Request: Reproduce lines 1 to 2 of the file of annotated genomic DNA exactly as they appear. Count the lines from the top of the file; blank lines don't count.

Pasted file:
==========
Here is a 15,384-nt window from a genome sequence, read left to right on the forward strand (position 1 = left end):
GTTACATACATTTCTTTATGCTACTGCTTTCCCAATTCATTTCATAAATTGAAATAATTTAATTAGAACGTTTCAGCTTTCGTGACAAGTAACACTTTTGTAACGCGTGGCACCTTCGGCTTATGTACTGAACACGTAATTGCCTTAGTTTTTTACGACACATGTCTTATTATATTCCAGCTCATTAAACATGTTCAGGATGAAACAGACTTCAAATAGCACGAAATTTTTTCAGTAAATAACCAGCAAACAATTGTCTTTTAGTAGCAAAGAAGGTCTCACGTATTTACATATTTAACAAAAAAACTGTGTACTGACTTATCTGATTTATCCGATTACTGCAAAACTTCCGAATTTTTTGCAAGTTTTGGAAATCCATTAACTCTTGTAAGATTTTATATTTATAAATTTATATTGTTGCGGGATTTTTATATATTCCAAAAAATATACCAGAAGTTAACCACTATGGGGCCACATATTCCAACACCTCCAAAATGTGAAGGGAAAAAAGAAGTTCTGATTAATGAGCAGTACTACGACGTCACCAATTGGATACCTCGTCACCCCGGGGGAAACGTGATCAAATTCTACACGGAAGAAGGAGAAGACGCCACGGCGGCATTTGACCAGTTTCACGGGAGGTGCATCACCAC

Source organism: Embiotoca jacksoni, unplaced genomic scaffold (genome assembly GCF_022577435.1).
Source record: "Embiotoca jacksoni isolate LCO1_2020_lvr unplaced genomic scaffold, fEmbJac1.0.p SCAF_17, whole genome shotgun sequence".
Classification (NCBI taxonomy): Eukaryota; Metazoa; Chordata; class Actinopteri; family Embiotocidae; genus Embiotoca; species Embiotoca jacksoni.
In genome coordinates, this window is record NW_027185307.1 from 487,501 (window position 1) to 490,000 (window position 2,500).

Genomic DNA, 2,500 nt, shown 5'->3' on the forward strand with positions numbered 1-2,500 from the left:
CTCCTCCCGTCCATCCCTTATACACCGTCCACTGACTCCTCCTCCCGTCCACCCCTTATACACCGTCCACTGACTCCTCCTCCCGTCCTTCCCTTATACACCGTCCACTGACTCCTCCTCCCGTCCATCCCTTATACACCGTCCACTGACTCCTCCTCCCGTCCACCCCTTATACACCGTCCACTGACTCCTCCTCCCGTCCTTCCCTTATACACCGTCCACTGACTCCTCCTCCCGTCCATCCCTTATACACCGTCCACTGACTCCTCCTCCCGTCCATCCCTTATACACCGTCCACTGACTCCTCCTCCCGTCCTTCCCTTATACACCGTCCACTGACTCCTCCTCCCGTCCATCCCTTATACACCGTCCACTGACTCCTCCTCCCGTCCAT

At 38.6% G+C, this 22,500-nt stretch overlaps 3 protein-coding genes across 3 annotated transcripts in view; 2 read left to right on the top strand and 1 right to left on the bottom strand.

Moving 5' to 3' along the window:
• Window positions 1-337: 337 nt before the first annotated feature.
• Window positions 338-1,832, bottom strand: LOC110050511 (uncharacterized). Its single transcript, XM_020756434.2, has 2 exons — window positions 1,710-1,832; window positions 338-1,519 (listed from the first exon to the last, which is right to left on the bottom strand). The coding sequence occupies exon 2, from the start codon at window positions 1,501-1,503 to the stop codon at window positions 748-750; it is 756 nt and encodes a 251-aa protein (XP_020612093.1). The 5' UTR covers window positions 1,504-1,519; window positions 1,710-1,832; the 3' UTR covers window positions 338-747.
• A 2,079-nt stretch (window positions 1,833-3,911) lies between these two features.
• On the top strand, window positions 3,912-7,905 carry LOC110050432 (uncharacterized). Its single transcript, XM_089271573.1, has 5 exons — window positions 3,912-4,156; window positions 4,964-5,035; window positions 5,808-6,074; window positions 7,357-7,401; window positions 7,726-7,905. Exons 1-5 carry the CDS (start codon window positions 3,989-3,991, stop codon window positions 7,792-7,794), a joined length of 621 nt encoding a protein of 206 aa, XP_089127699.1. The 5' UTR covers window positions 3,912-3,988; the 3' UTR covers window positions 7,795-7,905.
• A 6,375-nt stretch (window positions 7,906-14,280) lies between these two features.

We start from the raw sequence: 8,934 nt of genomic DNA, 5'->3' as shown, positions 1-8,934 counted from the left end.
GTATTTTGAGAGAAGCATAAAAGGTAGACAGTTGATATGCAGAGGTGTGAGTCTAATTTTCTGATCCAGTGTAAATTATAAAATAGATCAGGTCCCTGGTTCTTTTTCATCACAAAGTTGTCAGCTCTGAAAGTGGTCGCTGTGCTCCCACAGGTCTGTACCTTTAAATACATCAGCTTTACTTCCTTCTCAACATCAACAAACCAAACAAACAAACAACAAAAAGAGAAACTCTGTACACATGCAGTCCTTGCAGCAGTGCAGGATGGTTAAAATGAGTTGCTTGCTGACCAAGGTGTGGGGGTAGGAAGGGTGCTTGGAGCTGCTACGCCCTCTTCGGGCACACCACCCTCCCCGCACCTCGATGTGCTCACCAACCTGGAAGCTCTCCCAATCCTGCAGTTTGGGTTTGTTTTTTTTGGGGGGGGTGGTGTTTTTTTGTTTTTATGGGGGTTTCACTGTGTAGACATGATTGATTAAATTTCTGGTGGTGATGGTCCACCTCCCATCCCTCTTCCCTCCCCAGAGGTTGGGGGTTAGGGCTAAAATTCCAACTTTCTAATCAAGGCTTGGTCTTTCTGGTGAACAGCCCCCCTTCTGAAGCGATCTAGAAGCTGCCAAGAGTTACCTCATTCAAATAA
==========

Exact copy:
Here is a 15,384-nt window from a genome sequence, read left to right on the forward strand (position 1 = left end):
GTTACATACATTTCTTTATGCTACTGCTTTCCCAATTCATTTCATAAATTGAAATAATTTAATTAGAACGTTTCAGCTTTCGTGACAAGTAACACTTTTGTAACGCGTGGCACCTTCGGCTTATGTACTGAACACGTAATTGCCTTAGTTTTTTACGACACATGTCTTATTATATTCCAGCTCATTAAACATGTTCAGGATGAAACAGACTTCAAATAGCACGAAATTTTTTCAGTAAATAACCAGCAAACAATTGTCTTTTAGTAGCAAAGAAGGTCTCACGTATTTACATATTTAACAAAAAAACTGTGTACTGACTTATCTGATTTATCCGATTACTGCAAAACTTCCGAATTTTTTGCAAGTTTTGGAAATCCATTAACTCTTGTAAGATTTTATATTTATAAATTTATATTGTTGCGGGATTTTTATATATTCCAAAAAATATACCAGAAGTTAACCACTATGGGGCCACATATTCCAACACCTCCAAAATGTGAAGGGAAAAAAGAAGTTCTGATTAATGAGCAGTACTACGACGTCACCAATTGGATACCTCGTCACCCCGGGGGAAACGTGATCAAATTCTACACGGAAGAAGGAGAAGACGCCACGGCGGCATTTGACCAGTTTCACGGGAGGTGCATCACCAC